Government prosecutors are asking a judge to put the former president of Mastro Auctions in prison for 20 months.
In a response to a sentencing memorandum by Bill Mastro’s attorneys filed last week, assistant U.S. attorneys Derek Owens and Steven Dollear say the sentence would serve as a deterrent to others in the sports memorabilia business.
Mastro has pleaded guilty to fraud charges, including shill bidding, while his company’s large catalog auctions over a seven-year period.
Mastro attorney Michael Monico cited Mastro’s remorse, his lack of prior criminal activity and letters of support of family and friends in his missive to Judge Ronald Guzman in asking for probation and community service time when a decision is handed down next Thursday in a Chicago courtroom.
However, prosecutors told the judge that while Mastro demonstrated knowing right from wrong, he spent seven years of his business life trying to “advance his own interests through a series of lies and using his power as CEO of the auction house to serve himself and defraud others.”
Dollear and Owens say FBI investigators found shill bidding on over 1,300 lots the company offered for sale from April 2007 through February 2009, after Mastro learned of the FBI investigation and had ordered earlier bidding records destroyed. That fact, prosecutors say, “would suggest that the volume of shill bidding was greater prior to 2007.”
The two prosecutors also cited a secretly recorded conversation in 2008 between Mastro and a confidential witness in which Mastro admitted what he’d denied for years, that he had trimmed the T206 Honus Wagner card from a larger piece before submitting it for grading. In the conversation, Mastro also stated vintage sports cards were being altered without disclosure at an “unbelievable” pace, many cut from sheets and many sold via his company.
Mastro could have faced more than five years in prison in addition to the $250,000 fine he’s already paid, but the Chicago area resident has been cooperating with investigators and prosecutors who ultimately charged three other employees for their part in the scheme. Former Mastro IT director Bill Boehm was sentenced to a fine and probation earlier this summer while former company president Doug Allen and fellow executive Mark Theotikos await their fate.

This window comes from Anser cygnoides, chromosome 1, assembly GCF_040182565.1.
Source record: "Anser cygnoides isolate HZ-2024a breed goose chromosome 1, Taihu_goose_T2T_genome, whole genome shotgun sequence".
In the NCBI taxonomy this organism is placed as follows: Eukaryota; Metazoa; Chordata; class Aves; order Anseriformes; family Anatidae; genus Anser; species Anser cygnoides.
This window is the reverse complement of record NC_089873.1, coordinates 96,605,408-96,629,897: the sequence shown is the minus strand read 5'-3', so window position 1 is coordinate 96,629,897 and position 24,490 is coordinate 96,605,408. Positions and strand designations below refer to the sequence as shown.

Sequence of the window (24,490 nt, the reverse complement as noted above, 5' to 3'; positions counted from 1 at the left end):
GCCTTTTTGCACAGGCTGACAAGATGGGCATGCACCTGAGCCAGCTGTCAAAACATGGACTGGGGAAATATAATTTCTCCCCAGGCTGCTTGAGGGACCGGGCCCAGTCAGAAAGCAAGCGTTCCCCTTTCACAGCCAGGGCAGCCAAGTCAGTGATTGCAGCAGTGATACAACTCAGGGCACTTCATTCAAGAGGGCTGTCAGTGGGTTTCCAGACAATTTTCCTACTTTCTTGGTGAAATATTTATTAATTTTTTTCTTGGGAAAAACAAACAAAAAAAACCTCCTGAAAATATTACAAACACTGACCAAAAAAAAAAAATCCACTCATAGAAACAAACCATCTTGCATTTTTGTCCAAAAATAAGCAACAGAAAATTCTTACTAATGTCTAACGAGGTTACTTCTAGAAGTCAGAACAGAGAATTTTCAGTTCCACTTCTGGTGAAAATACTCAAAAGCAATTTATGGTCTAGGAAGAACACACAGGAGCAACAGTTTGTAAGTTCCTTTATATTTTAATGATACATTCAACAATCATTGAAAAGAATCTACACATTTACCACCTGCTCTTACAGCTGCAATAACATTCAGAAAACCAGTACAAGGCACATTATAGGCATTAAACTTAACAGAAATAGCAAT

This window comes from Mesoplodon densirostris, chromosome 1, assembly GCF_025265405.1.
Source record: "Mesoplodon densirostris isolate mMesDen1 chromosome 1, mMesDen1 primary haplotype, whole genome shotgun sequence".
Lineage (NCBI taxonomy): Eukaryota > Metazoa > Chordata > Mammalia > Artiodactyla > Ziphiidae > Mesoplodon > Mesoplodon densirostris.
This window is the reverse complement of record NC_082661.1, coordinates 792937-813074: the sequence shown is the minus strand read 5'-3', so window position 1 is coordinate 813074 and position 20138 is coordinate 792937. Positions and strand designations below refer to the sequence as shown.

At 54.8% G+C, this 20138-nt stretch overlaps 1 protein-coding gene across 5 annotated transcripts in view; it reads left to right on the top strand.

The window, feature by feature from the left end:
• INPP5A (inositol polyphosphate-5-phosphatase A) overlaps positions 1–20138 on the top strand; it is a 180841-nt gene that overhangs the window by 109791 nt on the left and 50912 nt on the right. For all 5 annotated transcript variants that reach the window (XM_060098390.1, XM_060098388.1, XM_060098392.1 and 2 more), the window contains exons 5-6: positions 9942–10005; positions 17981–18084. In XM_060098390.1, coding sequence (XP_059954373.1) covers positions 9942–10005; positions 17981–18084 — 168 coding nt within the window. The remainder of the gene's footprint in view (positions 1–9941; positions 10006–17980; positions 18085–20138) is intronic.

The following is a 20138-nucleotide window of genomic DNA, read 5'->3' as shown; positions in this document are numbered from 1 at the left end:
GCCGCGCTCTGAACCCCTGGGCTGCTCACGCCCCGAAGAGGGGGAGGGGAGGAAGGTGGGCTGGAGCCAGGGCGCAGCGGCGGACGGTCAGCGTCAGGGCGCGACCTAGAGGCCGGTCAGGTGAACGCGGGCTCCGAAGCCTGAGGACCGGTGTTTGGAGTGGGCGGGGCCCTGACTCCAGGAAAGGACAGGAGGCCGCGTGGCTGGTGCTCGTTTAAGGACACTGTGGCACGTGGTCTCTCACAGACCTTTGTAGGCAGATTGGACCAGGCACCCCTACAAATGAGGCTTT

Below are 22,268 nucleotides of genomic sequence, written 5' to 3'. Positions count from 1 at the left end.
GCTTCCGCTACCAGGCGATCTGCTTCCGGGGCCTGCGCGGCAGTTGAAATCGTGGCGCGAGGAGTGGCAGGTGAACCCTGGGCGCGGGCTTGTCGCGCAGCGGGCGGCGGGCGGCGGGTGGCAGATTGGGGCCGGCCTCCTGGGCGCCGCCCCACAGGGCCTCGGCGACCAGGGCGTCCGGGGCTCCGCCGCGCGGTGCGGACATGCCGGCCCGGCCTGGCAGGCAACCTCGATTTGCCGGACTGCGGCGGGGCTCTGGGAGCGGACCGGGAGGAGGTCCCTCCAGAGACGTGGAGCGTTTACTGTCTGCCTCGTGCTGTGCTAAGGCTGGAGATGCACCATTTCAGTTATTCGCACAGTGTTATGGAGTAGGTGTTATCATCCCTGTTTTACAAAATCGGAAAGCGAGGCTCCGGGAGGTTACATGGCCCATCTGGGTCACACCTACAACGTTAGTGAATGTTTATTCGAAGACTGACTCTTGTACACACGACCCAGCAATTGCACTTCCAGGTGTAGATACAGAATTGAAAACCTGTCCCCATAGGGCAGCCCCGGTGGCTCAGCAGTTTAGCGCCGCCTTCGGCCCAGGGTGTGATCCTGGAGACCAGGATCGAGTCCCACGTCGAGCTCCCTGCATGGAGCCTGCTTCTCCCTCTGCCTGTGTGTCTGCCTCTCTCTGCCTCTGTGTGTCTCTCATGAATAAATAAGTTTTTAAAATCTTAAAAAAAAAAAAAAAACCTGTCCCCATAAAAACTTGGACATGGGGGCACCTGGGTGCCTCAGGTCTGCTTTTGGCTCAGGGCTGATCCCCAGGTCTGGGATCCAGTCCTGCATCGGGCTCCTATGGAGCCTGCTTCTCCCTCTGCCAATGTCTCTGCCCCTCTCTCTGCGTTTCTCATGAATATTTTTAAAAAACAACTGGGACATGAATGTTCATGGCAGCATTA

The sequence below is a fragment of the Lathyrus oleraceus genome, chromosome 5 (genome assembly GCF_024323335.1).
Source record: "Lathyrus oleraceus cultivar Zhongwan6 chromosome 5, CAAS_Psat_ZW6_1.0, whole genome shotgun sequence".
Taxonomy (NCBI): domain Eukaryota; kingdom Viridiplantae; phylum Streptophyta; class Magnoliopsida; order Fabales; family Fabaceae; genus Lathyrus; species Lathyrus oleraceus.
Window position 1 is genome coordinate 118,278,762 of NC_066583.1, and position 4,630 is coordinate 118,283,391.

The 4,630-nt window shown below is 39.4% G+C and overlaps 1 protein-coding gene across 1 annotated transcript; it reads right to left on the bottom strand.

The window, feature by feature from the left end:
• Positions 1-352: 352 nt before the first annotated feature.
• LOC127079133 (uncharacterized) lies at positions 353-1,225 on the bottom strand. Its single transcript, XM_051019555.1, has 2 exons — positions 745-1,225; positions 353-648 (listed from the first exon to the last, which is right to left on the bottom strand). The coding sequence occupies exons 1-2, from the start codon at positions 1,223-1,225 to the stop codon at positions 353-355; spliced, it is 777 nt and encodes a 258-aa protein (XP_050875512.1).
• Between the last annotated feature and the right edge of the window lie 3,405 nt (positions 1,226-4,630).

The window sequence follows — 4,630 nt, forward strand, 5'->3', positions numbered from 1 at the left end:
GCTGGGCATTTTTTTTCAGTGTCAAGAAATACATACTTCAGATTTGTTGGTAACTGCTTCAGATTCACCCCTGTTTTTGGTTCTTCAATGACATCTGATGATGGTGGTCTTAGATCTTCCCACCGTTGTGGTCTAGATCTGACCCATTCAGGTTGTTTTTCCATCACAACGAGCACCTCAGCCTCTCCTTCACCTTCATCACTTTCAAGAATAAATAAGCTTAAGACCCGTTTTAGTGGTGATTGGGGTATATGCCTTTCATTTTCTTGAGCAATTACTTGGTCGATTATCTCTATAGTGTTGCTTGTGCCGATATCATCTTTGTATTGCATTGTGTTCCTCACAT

Prosecutors told the judge Mastro used fraud to grow his company into the hobby’s largest auction house and advance his own interest “whether he was cheating a bidder out of a certain sum or keeping a consignor happy with a protective bid.”
Mastro Auctions was undeniably successful. The government lawyers say Mastro was making approximately $41,000 a month as early as 1996. In 2004, he sold his stake in the company, receiving $3.5 million. He remained as CEO after the sale and prosecutors say he made approximately $500,000 a year between 2003 and 2009 and lives in a $600,000, six-bedroom home in the suburbs.
“Even though defendant has been unemployed since 2009 – he remains a wealthy man,” Dollear and Owens wrote Guzman. “His estimated net worth is approximately $1.3 million. And, this amount does not include approximately $2.5 million in trust accounts set up by defendant for the benefit of his family. Thus, defendant did not need the money he obtained from driving up bidders at auction– but instead appears to have been driven by a perverse desire to be the best and beat out the competition at any cost.”
Imploring the judge to deliver a sentence that would keep Mastro in prison for more than a year and a half, the attorneys said “to impose a lesser sentence, such as probation, would suggest that defendant’s decision to commit himself to charitable ventures – rather than ending the fraud – was somehow a valid one. When in reality good works for certain people does not excuse defrauding others.”
The lengthy investigation has been a cloud hanging over the sports memorabilia industry and there’s little doubt both agents involved in the ongoing probe and attorneys working on the government’s behalf are hoping Guzman sees Mastro’s misdeeds as an offense serious enough to warrant more than a slap on the wrist and sizeable fine.
“Ultimately, the deterrence message that needs to be conveyed is that regardless of industry or position, those that cheat others and use inside information to their own advantage will be met with significant consequences,” Dollear and Owens wrote. “This deterrent message would be lost if the CEO of a company that oversaw a seven-year scheme and destroyed records related to the scheme was sentenced to probation.
“For others in the auction industry with authority similar to defendant, a 20 month sentence will make clear that if law enforcement puts in the time and effort necessary to prove up shill bidding – the court will meet the conduct with a significant consequence.”